Foucault in particular, who was an outcast and a bitter one, and a suicidal one, and through his entire life did everything he possibly could with his staggering I.Q. to figure out every treacherous way possible to undermine the structure that wouldn’t accept him in all his peculiarity—and it’s no wonder, because there’d be no way of making a structure that could possibly function if it was composed of people as peculiar, bitter, and resentful as Michel Foucault.
Michel Foucault, for those unfamiliar with him, was queer; much of his work was preoccupied with the ways in which people marginalized and stigmatized by their sexuality were policed by society, and the ways in which that policing—that exercise of power—was effected discursively through the designations of mental illness (Madness and Civilization, 1961), the disciplining of society via surveillance (Discipline and Punish, 1975), and the ways in which the categorization of sexual identities exemplifies the normative determination of the self (The History of Sexuality, four volumes, 1976, 1984, 1984, and 2018).
Peterson’s characterization of Foucault is, in this respect, frankly vile—as is his description of Foucault when he first introduces him into his discussion: “A more reprehensible individual you could hardly ever discover, or even dream up, no matter how twisted your imagination.” His repetition of the word “peculiar” is an obvious dog-whistle, and he damns Foucault for being an “outcast,” “bitter,” and “suicidal,” as if Foucault’s “outcast” status as a queer man with a galaxy-sized brain was somehow a character flaw rather than a function of the strictures of a society he understandably took umbrage with. Peterson might be the psychologist here, but I do sense a certain amount of animosity and revulsion that is not entirely directed at Foucault’s philosophy.
One way or another, the charge here is that Foucault and Derrida effectively invented postmodernism as a means of sublimating their doctrinaire Marxism into something more insidious and invidious, which would burrow into university humanities departments like a virus; still speaking of Foucault, Peterson says, “In any case, he did put his brain to work trying to figure out (a) how to resurrect Marxism under a new guise, let’s say, and (b) how to justify the fact that it wasn’t his problem that he was an outsider, it was actually everyone else’s problem.” Some fifty-odd years later, goes the Peterson narrative—which, again, is not specific to him, but prevalent among his fellow-travelers on the so-called “intellectual Dark Web”— we’re dealing with the harvest of what Derrida and Foucault sowed in the form of Black Lives Matter and critical race theory, trans people asserting their right to their preferred pronouns, cancel culture, and the general upending of what cishet white men perceive as the natural order of things.
We can argue over how we got to this moment in history, but the idea that the postmodern condition—or whatever we want to call the present moment—was orchestrated by a handful of resentful French intellectuals should be relegated to the same place of shame as most conspiracy theories. As I’ve been attempting to argue in this series of posts is that while thinkers like Foucault and Derrida have indeed profoundly influenced postmodern thought, they are not—nor are any of their acolytes—responsible for the cultural conditions of postmodernity more broadly. They have, rather, attempted to develop vocabularies that can describe what we’ve come to call postmodernity.
 The substance of Peterson’s conspiracy theory of postmodernism I quote here is from an invited lecture he delivered at the University of Wisconsin in 2017, posted to YouTube (the relevant bit starts at 29:30)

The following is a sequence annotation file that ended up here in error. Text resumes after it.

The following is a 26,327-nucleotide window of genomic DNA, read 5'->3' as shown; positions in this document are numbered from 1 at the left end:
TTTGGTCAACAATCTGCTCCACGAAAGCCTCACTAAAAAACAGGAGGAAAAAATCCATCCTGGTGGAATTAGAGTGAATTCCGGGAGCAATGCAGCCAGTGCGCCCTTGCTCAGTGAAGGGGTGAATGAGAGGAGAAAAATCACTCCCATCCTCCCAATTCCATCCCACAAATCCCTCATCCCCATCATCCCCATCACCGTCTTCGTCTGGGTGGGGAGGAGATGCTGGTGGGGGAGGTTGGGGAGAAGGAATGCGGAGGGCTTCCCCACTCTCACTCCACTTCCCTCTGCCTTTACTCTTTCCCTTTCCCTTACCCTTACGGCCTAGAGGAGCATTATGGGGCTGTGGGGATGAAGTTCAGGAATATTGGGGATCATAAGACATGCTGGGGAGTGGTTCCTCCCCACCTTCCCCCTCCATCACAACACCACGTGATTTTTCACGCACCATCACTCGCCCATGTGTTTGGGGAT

Though Peterson acknowledges that Foucault and Derrida aren’t the only two masterminds of postmodern thought, they are, to the best of my knowledge, the only two he ever really talks about. I find it odd that, as a professor of psychology and practicing psychologist, he never (again, to the best of my knowledge) ever deals with the work of psycholinguist Jacques Lacan, whose poststructuralist adaptations of Freud are almost as influential as the work of Foucault and Derrida. Given how consistently he gets wrong the basic premises of Foucault and Derrida—but especially Foucault—the absence of Lacan from his diatribes strikes me as further evidence of the poverty of his understanding of the very issues he addresses.
 Derrida never tipped his ideological hand one way or another until his book Specters of Marx (1994), which he wrote in the aftermath of the collapse of the Soviet Union and the putative death of Communism. In this book he does his deconstructivist schtick, playing around with the trope of the “spectre,” talking a lot about the ghost of Hamlet’s father, and sort of admitting “Yeah, I was always a Marxist.” Some Marxist thinkers were overjoyed; many more were decidedly unimpressed, deriding him as a Johnny-come-lately only willing to assume the Marxist mantle as he sat among what he assumed was its ruins. In an essay bitterly titled “Marxism without Marxism,” Terry Eagleton wrote: “it is hard to resist asking, plaintively, where was Jacque Derrida when we needed him, in the long dark night of Reagan-Thatcher,” and continues on to say, “there is something rich … about this sudden dramatic somersault onto a stalled bandwagon. For Specters of Marx doesn’t just want to catch up with Marxism; it wants to outleft it by claiming that deconstruction was all along a radicalized version of the creed.”
 For those familiar with Peterson, this is consonant with his worldview, especially with respect to his anti-transgender animus. He is an unreconstructed Jungian: which is to say, he believes fervently in a sense of the biological imperatives of mythology—that all of our stories and narratives, our societal customs and traditions, are dictated by our most elemental relationships to nature. Hence his weird grafting of pseudo-Darwinian evolutionism onto myths of all stripes, from the Bible to ancient Egypt to the Greeks, and how these innate understandings manifest themselves in the popularity of Disney princesses or the necessary disciplinary presence of the bully Nelson in The Simpsons (seriously). The bottom line is that Peterson’s worldview is predicated on a sense of the innate, immutable nature of gender, gender roles, hierarchies, and the individual as the hero of his own story. Feminism, in this perspective, is a basic betrayal of human nature; people identifying as a gender other than their genitalia dictates? Well, that’s just beyond the pale.
 The opacity of those vocabularies, especially with regards to Derrida and Lacan, is another example of just how complex the postmodern condition is. Old joke from grad school: What do you get when you cross the Godfather with a poststructuralist? Someone who’ll give you an offer you can’t understand.